What Is The Procedure Prior To Entering An Enclosed Space?

From the inside, the ship is a complex structure with several small enclosed space. Many of these enclosed spaces are used for machine installation and also storage of machine parts and workshop equipment. A ship has a network of pipes running through all parts, including enclosed spaces. Confined spaces can be used for a variety of purposes. However, the main problem arises when you have to enter these enclosed spaces for repair work or cleaning purposes. 

Unfortunately, there have been a number of recent incidents involving personal injury, death, and accidents in confined spaces due to failure to follow proper procedures for entering confined spaces. Despite shipping companies warning of the dangers and providing appropriate training, too many seafarers still die or are seriously injured.

What Is A Closed Space?

A closed space is a space that is not used for daily activities and has any of the following characteristics: 

  1. For access Limited openings 
  2. Inadequate ventilation 
  3. It is not designed for the permanent residence of workers.

The presence of any of the above characteristics can result in a room becoming an enclosed space. A ship-specific list of all confined spaces on board must be prepared and also posted in a publicly accessible location. The most common confined spaces onboard ships are holds, chain lockers, cofferdams, water tanks, cavities, channel keels, fuel tanks, engine crankcases, exhaust tanks, and also scavenging tanks. Areas on board that remain closed without ventilation for long periods must be considered hazardous.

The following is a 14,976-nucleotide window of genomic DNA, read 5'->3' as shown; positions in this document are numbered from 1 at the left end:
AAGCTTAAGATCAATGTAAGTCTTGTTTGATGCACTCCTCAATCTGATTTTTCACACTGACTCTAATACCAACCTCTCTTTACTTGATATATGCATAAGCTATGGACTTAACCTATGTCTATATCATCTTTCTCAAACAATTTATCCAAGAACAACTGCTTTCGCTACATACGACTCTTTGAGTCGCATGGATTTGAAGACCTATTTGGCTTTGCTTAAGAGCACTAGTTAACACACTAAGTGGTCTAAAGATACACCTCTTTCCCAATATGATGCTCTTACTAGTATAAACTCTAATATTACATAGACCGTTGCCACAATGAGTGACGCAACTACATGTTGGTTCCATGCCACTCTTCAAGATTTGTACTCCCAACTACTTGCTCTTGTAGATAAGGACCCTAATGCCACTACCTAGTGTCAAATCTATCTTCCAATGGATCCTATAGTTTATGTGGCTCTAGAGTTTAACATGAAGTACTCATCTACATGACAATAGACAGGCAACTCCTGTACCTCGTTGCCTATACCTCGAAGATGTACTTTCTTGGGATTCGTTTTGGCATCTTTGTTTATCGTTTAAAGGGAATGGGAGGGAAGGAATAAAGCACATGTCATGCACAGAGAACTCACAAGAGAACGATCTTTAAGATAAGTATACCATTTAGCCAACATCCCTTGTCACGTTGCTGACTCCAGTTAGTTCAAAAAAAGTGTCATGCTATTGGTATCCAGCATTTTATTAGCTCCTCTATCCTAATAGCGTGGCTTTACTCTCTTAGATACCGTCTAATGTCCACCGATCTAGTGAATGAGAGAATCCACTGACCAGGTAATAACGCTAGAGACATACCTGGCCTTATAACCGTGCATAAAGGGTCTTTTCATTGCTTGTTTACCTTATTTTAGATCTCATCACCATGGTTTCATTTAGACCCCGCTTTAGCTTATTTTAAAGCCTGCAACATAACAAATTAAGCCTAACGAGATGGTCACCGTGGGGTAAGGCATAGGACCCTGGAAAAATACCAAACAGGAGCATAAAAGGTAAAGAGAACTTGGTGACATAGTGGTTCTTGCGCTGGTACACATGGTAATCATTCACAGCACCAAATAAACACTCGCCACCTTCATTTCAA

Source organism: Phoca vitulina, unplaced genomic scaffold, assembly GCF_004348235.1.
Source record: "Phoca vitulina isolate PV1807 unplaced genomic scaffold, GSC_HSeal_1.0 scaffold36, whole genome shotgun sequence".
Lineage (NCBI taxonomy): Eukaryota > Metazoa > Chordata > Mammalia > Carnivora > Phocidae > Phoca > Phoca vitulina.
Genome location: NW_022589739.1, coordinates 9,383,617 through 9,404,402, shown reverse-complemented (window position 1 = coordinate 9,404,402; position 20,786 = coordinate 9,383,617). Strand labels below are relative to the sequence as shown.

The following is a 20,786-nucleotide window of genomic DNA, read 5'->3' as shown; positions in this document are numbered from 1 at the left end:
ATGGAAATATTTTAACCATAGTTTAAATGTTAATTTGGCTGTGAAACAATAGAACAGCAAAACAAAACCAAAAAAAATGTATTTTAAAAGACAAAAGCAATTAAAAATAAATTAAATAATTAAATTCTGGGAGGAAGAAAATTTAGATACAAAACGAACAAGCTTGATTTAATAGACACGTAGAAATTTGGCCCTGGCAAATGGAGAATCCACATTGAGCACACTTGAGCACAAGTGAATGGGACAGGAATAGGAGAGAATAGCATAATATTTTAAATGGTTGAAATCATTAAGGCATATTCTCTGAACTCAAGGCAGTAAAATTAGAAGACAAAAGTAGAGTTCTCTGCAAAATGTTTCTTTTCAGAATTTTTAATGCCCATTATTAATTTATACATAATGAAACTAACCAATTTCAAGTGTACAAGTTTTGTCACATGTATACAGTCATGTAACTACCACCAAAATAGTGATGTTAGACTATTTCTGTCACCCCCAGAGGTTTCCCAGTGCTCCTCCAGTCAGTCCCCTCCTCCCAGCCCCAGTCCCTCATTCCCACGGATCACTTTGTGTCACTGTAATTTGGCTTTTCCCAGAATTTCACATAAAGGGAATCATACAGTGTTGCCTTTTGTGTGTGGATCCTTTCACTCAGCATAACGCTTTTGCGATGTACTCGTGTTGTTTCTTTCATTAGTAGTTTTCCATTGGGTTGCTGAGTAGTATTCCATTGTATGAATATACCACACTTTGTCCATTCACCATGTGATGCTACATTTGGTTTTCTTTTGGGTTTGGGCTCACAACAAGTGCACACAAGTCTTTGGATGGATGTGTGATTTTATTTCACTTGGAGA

Changes in the environment in a room that has not been designated as unsafe can also cause the room to become unsafe, such as the failure of reliable ventilation or the release of harmful gases from adjacent hazardous rooms. It is wise not to enter dangerous rooms. However, the crew onboard ships carry out maintenance work for a variety of reasons, including regular inspections of tanks (ballast tanks, DB tanks), ensuring that tanks are dry before loading, and cleaning tanks and holds, including maintenance, painting, and repairs. You will be required to enter an enclosed space.

Hazards and Hazards Associated with Enclosed Space

1. Oxygen Deficiency 

The permissible oxygen level in a confined space is 19.5% to 23.55. Oxygen levels in any room can be reduced by various factors, but the most common is rust on steel parts. We all know that rust is nothing but an oxidation process. Oxygen is consumed in the process. Oxygen is also consumed by activities such as hot working, welding, and starting fires. If inert gas enters the room, it can cause a drop in oxygen levels. Discharge residual traces such as iron ore and coal can absorb oxygen.

2. Hazardous Fumes 

The presence of toxic fumes can make a room deadly, even if there is no oxygen deficiency or even if the room has plenty of oxygen. Inhalation of toxic gas can cause eye irritation, headaches, and even loss of consciousness. High concentrations of toxic gases can also cause death.

3. Leakage 

Of hazardous substances from adjacent rooms. The accidental spillage of dangerous substances from adjoining rooms can pose noteworthy dangers to both well-being and security. Such episodes can happen due to different reasons, such as defective control frameworks, harmed pipelines, or human blunders. 

4. Inadequate or No Ventilation 

There is a high risk that toxic gases are present or oxygen is not present, both of which are fatal to humans.

5. Limited Space 

Limited space in each compartment can make rescue operations from such rooms difficult. Personnel must understand the structure of a confined space before attempting to enter it.

6. Personal Injury 

Due to slips, trips, and falls. These confined spaces lack ventilation, allowing toxic gases to form and also accumulate from chemicals stored there and from leaking pipes. Entering such areas without precautions can result in unconsciousness and even death. Many indoor accidents occur in the shipping industry that not only pose health risks but also result in loss of life. Despite strict checklists and work permits, our seafarers continue to die.